North Carolina obliterates Michigan State 89-72 in a 76-possession game. StatSheet box score.
This four-factor graph does not tell the story:
The turnover differential obviously shows up loud and clear, but the other bars understate the degree to which the Tar Heels outplayed us. Statistically speaking, this game was played in two distinct phases:
- The first 10 minutes, in which North Carolina effectively ran us off the court. By my count, MSU turned the ball over 8 times in their first 22 possessions, to fall behind 34-11 at the 9:44 mark in the first half.
- The remaining 30 minutes, in which we toyed with mounting a comeback several times but could never really create any sense the outcome of the game was in doubt. On paper, MSU played UNC even, actually outscoring them 61-55 over the remainder of the game, but the miscues cropped back up whenever the lead got down around 15.
Given the way this game played out, I’m going to forego a full statistical review. I fear it would be a poorly-informed review, anyway–since there’s no way I can stomach watching the game on DVR to ensure I know what I’m talking about.
Instead, allow me to rant about three specific complaints I have about the way things unfolded last night:
- The multiple bad in-bounds passes early in the game were very disappointing. How can you not know that Ty Lawson is going to be lurking and take care to only throw the ball in if the intended recipient is clearly open? This is where the “we’re going to beat them at their own game” mentality came back to haunt us, as the team clearly wanted to push the ball up the court quickly, even off made baskets. As much as I love Goran Suton (19 17 points and 11 rebounds in his Spartan finale) and Draymond Green, they were the culprits in this department.
- Tom Izzo, whom I (along with nearly every basketball commentator in the country) have praised effusively for the last two weeks, should have called a time-out in the first few minutes of the game. I understand that he doesn’t normally call timeouts when opponents are making runs because he wants his team to be able to play through them. But: (1) This is the last game of the season; there’s no point trying to improve the team’s mental toughness at this point. And (2) we were playing North Freaking Carolina; you can’t pretend this is just another team that we’re eventually bound to find our bearings against.
- Chris Allen should not have played nearly as much as he did in the second half. I laud Allen for the way he’s evolved this season, becoming a useful player even when his jumpshot isn’t falling. But we needed to make up points quickly in this game, and after Allen had missed his first 3 or 4 shots, every regular MSU observer in the arena knew he wasn’t going to make a long jumpshot for the remainder of the game, no matter how many he took. Just about any other player on the roster would have given us a better shot to knock down a couple 3-pointers and move the lead toward single digits.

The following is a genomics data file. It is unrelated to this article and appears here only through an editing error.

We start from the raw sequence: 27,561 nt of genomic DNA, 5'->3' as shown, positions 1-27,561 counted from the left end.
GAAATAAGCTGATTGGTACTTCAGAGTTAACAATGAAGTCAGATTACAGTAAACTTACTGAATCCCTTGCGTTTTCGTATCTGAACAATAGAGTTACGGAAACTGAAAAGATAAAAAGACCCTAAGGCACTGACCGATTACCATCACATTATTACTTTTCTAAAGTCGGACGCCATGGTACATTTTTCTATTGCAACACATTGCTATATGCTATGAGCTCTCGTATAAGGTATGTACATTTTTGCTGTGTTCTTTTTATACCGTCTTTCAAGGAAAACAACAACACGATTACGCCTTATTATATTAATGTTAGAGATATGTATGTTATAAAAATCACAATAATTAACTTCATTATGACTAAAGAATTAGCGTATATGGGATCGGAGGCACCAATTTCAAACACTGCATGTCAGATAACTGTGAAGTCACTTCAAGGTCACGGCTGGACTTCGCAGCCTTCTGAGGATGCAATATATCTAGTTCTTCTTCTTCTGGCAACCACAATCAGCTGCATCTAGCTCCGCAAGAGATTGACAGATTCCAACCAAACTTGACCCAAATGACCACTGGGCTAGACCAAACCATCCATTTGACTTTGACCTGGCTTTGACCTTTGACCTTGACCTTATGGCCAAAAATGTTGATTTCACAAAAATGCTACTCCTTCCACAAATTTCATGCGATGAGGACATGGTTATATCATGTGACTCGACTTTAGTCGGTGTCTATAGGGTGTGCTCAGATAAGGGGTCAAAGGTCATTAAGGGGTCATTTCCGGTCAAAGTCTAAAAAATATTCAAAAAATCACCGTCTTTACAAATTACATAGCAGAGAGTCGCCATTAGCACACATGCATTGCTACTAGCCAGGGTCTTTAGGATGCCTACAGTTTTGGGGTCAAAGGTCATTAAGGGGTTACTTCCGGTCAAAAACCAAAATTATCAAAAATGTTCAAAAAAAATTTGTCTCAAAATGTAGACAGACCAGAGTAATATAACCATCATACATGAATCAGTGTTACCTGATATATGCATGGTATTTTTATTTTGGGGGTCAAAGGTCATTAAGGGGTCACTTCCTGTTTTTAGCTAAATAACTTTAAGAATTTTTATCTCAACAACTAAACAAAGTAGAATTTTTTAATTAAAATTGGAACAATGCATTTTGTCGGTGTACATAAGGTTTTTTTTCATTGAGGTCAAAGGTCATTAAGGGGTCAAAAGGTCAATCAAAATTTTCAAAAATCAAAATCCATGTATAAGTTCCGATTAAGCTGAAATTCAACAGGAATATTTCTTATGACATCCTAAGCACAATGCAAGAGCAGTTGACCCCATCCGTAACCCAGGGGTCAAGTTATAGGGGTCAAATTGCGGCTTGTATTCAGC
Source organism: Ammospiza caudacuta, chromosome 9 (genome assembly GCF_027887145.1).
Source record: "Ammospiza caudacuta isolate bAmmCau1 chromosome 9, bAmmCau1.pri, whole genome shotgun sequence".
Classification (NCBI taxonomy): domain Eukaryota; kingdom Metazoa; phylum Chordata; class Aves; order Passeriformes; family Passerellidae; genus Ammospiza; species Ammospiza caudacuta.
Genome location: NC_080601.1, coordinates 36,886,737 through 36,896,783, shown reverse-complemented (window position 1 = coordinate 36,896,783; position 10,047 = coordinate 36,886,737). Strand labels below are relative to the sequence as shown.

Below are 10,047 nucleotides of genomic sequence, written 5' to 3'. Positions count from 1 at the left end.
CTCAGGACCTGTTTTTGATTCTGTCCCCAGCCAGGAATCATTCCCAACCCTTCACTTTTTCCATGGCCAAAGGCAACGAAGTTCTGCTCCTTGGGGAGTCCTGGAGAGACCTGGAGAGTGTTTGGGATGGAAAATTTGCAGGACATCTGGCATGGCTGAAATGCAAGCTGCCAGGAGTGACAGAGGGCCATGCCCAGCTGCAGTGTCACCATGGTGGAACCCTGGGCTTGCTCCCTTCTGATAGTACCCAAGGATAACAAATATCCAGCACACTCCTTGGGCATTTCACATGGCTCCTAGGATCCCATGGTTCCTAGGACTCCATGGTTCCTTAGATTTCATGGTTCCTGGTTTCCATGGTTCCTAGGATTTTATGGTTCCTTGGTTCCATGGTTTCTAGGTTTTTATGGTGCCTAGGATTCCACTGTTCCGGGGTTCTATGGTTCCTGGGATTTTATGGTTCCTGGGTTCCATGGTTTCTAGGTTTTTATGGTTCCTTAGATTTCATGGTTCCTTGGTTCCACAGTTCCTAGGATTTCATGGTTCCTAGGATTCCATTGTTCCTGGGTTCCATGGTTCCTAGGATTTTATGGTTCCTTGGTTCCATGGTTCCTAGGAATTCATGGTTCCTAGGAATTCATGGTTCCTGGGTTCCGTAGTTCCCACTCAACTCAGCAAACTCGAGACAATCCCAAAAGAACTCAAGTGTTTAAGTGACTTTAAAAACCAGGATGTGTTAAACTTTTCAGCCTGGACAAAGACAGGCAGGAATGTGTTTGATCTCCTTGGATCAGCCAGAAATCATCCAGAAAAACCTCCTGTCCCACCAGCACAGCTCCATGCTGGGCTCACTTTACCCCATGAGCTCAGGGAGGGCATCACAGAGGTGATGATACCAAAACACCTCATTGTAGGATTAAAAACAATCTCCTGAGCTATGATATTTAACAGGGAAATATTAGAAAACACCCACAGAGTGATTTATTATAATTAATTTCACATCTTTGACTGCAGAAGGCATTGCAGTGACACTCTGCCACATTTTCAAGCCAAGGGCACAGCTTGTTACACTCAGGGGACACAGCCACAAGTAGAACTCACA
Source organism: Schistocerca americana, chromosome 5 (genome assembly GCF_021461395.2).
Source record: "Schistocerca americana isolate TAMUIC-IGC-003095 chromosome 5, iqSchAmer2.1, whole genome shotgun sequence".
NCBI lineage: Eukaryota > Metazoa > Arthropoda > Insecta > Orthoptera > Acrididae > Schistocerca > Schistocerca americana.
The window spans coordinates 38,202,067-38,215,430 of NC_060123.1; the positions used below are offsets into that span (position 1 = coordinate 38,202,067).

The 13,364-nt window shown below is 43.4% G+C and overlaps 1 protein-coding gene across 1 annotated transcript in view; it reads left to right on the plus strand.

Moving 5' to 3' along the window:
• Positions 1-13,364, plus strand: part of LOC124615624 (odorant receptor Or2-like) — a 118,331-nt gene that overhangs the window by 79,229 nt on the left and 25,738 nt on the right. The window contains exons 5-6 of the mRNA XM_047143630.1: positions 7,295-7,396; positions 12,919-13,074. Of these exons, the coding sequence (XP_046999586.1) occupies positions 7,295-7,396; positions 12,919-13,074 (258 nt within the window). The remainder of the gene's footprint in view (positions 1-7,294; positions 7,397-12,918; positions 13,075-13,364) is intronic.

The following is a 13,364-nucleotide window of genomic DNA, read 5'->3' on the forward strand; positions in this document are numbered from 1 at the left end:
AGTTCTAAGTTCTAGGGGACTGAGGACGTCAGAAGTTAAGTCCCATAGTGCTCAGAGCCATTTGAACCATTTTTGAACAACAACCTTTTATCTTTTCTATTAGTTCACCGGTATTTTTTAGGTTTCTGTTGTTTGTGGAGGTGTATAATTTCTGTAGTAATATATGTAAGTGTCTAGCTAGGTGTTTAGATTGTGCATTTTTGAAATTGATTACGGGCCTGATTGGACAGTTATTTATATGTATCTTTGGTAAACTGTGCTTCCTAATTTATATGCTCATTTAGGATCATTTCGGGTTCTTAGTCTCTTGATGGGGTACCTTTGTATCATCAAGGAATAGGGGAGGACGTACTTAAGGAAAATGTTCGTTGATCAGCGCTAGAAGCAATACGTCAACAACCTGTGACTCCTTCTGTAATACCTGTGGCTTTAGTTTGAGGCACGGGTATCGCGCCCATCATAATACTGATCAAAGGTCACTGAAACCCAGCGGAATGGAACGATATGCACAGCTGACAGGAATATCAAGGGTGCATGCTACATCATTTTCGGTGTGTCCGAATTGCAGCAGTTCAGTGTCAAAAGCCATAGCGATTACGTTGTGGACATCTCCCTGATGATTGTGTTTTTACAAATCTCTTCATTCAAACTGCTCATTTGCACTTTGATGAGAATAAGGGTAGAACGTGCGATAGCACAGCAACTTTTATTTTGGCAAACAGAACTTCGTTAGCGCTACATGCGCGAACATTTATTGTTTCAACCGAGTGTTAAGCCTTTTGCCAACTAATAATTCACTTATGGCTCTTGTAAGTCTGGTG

OK, I feel a little better, having gotten that off my chest. We weren’t going to beat this team the way they were playing last night. But it sure would have been nice to go down in something resembling a legitimate basketball contest.
On a positive note, the crowd was fantastic last night, greatly exceeding my expectations. During pregame warm-ups, you could barely hear the announcement of the UNC starting lineup over the PA system. Obviously, the crowd didn’t have much opportunity to get going once the game started. But the MSU faithful did everything they could to try to get behind the team down the stretch. The fans in my section were up on their feet at least a half dozen times in the second half, despite the lead never getting below 13.
I know the future is bright, but I can’t help but feel a little melancholy when I stop to realize this particular team’s run is over. Travis Walton and Goran Suton are done, and their unique skill sets and mentalities were part of what made this team so special. Next year’s team will have just as much talent, and will hopefully be able to craft its own persona, but–at least at this point–I can’t believe it will be quite the same.
Prior to this year, I’d been to only one MSU NCAA Tournament game–the loss to Arizona at the 2001 Final Four in Minneapolis. This year, I had the privilege to witness first-hand three exhilarating Spartan victories en route to the national championship game. I’m grateful for that experience, knowing that this kind of run doesn’t come around very often.
On that note, it’s worth pointing out that this season clearly ranks as the third greatest in the history of the MSU basketball program:
- 31 wins
- An outright Big Ten title
- The Big Ten Player of the Year award and half of the Coach of the Year award
- Two wins over #1 seeds in the NCAA Tournament
- The program’s third-ever national championship game appearance
All that from a team that had dropped to a ranking of just #22 in the coaches’ poll released five weeks into the season. It was one heckuva ride all the way up to #2 in the final poll.
This year, more than ever, it’s good to be a Spartan.
P.S. When I first announced I’d be closing down this blog after the season ended, I had no idea there were still eight games of basketball yet to be played. In the next week or so, I will be moving over to a blog on the SBNation platform with a team of MSU fans/writers. The technical kinks are still being worked out, so we’ll hang out here a few days longer.
P.P.S. Six Spartan appearances in this year’s One Shining Moment video–not counting the championship game. Not bad, not bad at all.